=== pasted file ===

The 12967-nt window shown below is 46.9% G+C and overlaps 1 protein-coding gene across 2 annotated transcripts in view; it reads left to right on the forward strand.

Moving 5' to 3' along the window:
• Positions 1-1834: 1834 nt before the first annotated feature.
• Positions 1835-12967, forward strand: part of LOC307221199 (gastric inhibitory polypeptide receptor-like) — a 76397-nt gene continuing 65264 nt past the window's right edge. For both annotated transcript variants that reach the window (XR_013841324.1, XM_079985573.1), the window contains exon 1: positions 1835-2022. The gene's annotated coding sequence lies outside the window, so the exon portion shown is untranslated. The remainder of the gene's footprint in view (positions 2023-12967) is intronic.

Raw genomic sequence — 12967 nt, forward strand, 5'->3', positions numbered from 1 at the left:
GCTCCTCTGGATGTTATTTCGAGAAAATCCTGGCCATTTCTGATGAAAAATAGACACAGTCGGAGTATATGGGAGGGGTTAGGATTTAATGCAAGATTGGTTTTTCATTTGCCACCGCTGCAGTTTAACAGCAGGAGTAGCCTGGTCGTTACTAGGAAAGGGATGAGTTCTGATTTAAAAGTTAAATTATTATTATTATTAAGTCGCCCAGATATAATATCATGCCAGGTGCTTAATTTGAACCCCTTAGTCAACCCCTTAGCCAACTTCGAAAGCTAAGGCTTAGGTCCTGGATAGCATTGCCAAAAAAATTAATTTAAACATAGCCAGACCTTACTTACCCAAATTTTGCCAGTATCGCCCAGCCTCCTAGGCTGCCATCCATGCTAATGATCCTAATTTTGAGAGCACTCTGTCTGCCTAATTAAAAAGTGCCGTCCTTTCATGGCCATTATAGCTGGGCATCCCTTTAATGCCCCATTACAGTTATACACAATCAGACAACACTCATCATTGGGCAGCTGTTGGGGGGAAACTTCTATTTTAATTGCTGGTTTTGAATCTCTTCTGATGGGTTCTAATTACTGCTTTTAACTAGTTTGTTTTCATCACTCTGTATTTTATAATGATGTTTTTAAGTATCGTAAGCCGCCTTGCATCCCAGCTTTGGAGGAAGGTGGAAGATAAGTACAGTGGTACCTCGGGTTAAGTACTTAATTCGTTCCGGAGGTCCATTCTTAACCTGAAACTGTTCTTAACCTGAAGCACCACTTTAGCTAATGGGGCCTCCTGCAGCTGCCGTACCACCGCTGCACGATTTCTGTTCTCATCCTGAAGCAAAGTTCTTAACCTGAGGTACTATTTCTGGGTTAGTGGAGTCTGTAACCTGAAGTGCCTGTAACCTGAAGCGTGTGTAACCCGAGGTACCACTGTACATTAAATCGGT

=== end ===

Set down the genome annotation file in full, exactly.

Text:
The 12967-nt window shown below is 46.9% G+C and overlaps 1 protein-coding gene across 2 annotated transcripts in view; it reads left to right on the forward strand.

Moving 5' to 3' along the window:
• Positions 1-1834: 1834 nt before the first annotated feature.
• Positions 1835-12967, forward strand: part of LOC307221199 (gastric inhibitory polypeptide receptor-like) — a 76397-nt gene continuing 65264 nt past the window's right edge. For both annotated transcript variants that reach the window (XR_013841324.1, XM_079985573.1), the window contains exon 1: positions 1835-2022. The gene's annotated coding sequence lies outside the window, so the exon portion shown is untranslated. The remainder of the gene's footprint in view (positions 2023-12967) is intronic.

Raw genomic sequence — 12967 nt, forward strand, 5'->3', positions numbered from 1 at the left:
GCTCCTCTGGATGTTATTTCGAGAAAATCCTGGCCATTTCTGATGAAAAATAGACACAGTCGGAGTATATGGGAGGGGTTAGGATTTAATGCAAGATTGGTTTTTCATTTGCCACCGCTGCAGTTTAACAGCAGGAGTAGCCTGGTCGTTACTAGGAAAGGGATGAGTTCTGATTTAAAAGTTAAATTATTATTATTATTAAGTCGCCCAGATATAATATCATGCCAGGTGCTTAATTTGAACCCCTTAGTCAACCCCTTAGCCAACTTCGAAAGCTAAGGCTTAGGTCCTGGATAGCATTGCCAAAAAAATTAATTTAAACATAGCCAGACCTTACTTACCCAAATTTTGCCAGTATCGCCCAGCCTCCTAGGCTGCCATCCATGCTAATGATCCTAATTTTGAGAGCACTCTGTCTGCCTAATTAAAAAGTGCCGTCCTTTCATGGCCATTATAGCTGGGCATCCCTTTAATGCCCCATTACAGTTATACACAATCAGACAACACTCATCATTGGGCAGCTGTTGGGGGGAAACTTCTATTTTAATTGCTGGTTTTGAATCTCTTCTGATGGGTTCTAATTACTGCTTTTAACTAGTTTGTTTTCATCACTCTGTATTTTATAATGATGTTTTTAAGTATCGTAAGCCGCCTTGCATCCCAGCTTTGGAGGAAGGTGGAAGATAAGTACAGTGGTACCTCGGGTTAAGTACTTAATTCGTTCCGGAGGTCCATTCTTAACCTGAAACTGTTCTTAACCTGAAGCACCACTTTAGCTAATGGGGCCTCCTGCAGCTGCCGTACCACCGCTGCACGATTTCTGTTCTCATCCTGAAGCAAAGTTCTTAACCTGAGGTACTATTTCTGGGTTAGTGGAGTCTGTAACCTGAAGTGCCTGTAACCTGAAGCGTGTGTAACCCGAGGTACCACTGTACATTAAATCGGT